So my question for you is as follows: have the teachings of karma that you've presented above yielded the expected results in your personal experience? If the answer is yes, that your personal experience and the teachings align, then that's wonderful! You have two forms of legitimate authority for making claims about the authority of specific teachings. If the answer is "no" or "not always," then we have a very interesting situation. This situation is one in which we find a gap or disconnect between what we believe and our actual experience. This often causes some tension and as we've pointed out in the article above, there are a variety of intellectual moves we use to resolve this tension, and to have our beliefs align with our experience.

    So what has your experience been? Have the traditional Tibetan teachings of karma as presented above aligned with your experience? Or has there been a disconnect? And if the latter, how have you resolved that tension?

    Be well

    Matthew

  26. Christine Johnson says:

    The essential point I take away, is that given "karma" as a collection of mental factors (intentions, motivations, habitual dispositions) no remainder is left for a self of persons nor a self of phenomena.

    That by "acting out of wholesome intentions [one] opens up the possibility of becoming a person who encounters these challenges with less grumpiness and greater ease."

    I don't read encountering the "challenges" as a lesser accomplishment. But concordant with the delightful humor of the piece, this is one obvious outcome and one that shouldn't precipitate a metaphysical debate on the nature of awakening.

  27. Vincent99 says:

    Buddha said , ''I am the owner of my actions (kamma), heir to my actions, born of my actions, related through my actions, and have my actions as my arbitrator. Whatever I do, for good or for evil, to that will I fall heir'…

    "[This is a fact that] one should reflect on often, whether one is a woman or a man, lay or ordained..

    Many westerners have trouble accepting Buddha's teachings about karma. They tend to misinterpret what the Buddha taught about karma. Most westerners argue that innocent babies don't deserve to die or be stricken with grave illness. Well, karma is a law, just like gravity. If a baby climbs over a ledge, he/she will fall to her death. It is not cruel, it is the law of nature.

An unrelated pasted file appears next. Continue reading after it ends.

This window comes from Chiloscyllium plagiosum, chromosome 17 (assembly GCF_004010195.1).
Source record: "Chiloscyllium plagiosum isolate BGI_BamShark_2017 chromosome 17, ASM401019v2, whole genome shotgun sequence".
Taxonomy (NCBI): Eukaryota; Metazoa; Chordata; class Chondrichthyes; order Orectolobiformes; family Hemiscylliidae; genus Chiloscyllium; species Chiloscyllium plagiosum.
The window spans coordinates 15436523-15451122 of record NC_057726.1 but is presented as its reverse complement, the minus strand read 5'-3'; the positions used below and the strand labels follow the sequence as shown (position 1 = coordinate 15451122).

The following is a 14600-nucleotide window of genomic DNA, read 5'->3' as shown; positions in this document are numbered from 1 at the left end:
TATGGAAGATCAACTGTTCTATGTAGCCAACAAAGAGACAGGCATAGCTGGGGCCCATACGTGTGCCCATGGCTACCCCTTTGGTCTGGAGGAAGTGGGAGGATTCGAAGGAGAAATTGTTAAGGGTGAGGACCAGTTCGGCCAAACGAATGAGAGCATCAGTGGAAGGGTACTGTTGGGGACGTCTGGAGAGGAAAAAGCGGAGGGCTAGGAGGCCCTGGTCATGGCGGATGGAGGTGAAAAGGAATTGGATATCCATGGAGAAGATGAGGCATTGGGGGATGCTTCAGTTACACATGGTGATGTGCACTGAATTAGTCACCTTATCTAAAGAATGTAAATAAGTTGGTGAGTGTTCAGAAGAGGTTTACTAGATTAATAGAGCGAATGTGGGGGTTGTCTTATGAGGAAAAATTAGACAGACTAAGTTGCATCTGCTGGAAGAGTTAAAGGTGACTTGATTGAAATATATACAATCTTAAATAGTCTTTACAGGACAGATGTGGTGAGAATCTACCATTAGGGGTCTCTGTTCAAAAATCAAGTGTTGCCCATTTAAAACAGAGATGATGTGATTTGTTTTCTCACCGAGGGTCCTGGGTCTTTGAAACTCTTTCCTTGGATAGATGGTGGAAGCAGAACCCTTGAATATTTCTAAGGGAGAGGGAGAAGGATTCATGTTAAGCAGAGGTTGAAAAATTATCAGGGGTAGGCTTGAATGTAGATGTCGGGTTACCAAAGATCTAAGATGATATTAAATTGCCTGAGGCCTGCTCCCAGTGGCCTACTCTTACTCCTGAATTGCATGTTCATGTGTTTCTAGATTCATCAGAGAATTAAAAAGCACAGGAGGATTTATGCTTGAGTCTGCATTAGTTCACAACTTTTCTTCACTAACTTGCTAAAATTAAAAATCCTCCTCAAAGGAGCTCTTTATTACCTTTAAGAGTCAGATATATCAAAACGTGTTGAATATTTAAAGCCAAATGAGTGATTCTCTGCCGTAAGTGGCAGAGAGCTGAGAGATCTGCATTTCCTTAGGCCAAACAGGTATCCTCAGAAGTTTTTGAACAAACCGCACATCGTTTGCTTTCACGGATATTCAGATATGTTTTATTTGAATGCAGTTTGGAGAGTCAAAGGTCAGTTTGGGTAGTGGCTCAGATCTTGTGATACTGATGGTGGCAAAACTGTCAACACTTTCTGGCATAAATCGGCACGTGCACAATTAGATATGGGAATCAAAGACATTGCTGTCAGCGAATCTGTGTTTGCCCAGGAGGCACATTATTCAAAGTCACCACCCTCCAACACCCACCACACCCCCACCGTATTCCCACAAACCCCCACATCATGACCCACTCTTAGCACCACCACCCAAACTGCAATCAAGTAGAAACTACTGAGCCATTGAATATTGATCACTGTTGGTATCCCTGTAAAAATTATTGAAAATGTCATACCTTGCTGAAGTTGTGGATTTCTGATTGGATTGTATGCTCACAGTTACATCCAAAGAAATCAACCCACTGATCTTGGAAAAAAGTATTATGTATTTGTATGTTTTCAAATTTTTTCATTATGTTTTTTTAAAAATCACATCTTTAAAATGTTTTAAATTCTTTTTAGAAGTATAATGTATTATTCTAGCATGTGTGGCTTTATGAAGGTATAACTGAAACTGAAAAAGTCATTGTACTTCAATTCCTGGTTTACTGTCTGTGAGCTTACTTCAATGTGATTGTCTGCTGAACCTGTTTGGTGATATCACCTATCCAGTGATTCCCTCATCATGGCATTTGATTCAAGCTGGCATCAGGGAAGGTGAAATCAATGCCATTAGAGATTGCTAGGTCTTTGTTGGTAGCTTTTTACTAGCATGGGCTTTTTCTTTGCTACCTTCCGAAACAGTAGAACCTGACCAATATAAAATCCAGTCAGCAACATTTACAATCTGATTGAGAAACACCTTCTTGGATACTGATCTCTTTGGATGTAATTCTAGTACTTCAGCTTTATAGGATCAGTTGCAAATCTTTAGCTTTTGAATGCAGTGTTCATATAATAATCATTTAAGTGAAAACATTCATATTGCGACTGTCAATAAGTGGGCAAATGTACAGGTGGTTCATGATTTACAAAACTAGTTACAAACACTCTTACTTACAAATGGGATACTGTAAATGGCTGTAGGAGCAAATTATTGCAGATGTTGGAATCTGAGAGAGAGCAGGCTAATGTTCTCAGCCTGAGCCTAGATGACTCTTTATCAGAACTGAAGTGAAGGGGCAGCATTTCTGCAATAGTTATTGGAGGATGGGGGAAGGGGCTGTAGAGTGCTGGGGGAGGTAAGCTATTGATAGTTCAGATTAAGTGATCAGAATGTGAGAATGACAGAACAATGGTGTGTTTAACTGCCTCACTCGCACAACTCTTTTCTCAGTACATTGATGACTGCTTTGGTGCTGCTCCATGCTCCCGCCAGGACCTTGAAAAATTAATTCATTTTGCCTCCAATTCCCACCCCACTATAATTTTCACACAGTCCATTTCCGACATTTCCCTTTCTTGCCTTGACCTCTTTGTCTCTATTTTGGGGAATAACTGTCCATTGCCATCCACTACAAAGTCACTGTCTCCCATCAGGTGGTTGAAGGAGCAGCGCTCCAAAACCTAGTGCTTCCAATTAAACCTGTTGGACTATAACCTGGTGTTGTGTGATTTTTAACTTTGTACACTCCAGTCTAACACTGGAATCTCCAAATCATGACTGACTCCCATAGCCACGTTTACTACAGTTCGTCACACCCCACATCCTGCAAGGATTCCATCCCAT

28. Ted Lemon says:

    I think it's really great that this debate is happening. I feel like I need to make a few observations so that I can quit plotting what to say during my meditation, so here goes. I think there are three important topics to consider here: first, the nature and benefits of debate, second, the nature of the Dharma, and third, the actual question we are discussing.

    I've noticed a few responses to this discussion that seemed to be coming from a place of real discomfort with what is being said. This discomfort is a really wonderful thing—it's what we want to have happen when we engage in debate. The discomfort tells us that our debate partner has made a point that some part of us believes, but that contradicts what we think we believe.

    I have a tendency to respond, when this discomfort comes up, by wanting to correct my debate partner, for the benefit of people who might be misled. But actually I'm responding for my own benefit, to try to address the discomfort. The discomfort is actually coming from a form of grasping: grasping to some intellectual understanding of the dharma as being the correct understanding. It can be interesting to respond on an intellectual level, to try to construct a response that refutes the argument that has hit home, but the more valuable thing to do is to try to figure out _why_ it hit home.

    —to be continued—

    • Ted Lemon says:

      The second point I wanted to raise is related: the nature of the Dharma. We tend to talk about the Dharma as if it's the teachings that are written down in the Pali canon or by more recent sages like Je Tsongkapa, or even more recent sages like Master Culadasa, whose writings we are discussing here, or some dear teachers of the Tibetan tradition whose names have not come up yet. But not one single word in the Pali canon, nor one single word that Je Tsongkapa wrote, nor even one word Master Culadasa has said, nor that our other teachers have said, is the Dharma.

      The Dharma is the realizations that arise in us when we study and struggle with what these sages have written, or with the words that we have heard from our teachers, or that arise in us when we undertake the practices that we have been advised to do. What is going on here is that great sages who have actually experienced the Dharma in their own minds are attempting through skillful means to awaken us to the ignorance that exists in our minds. We call the teachings "the Dharma," but that is because they are the closest thing we have to Dharma until they do their work on us.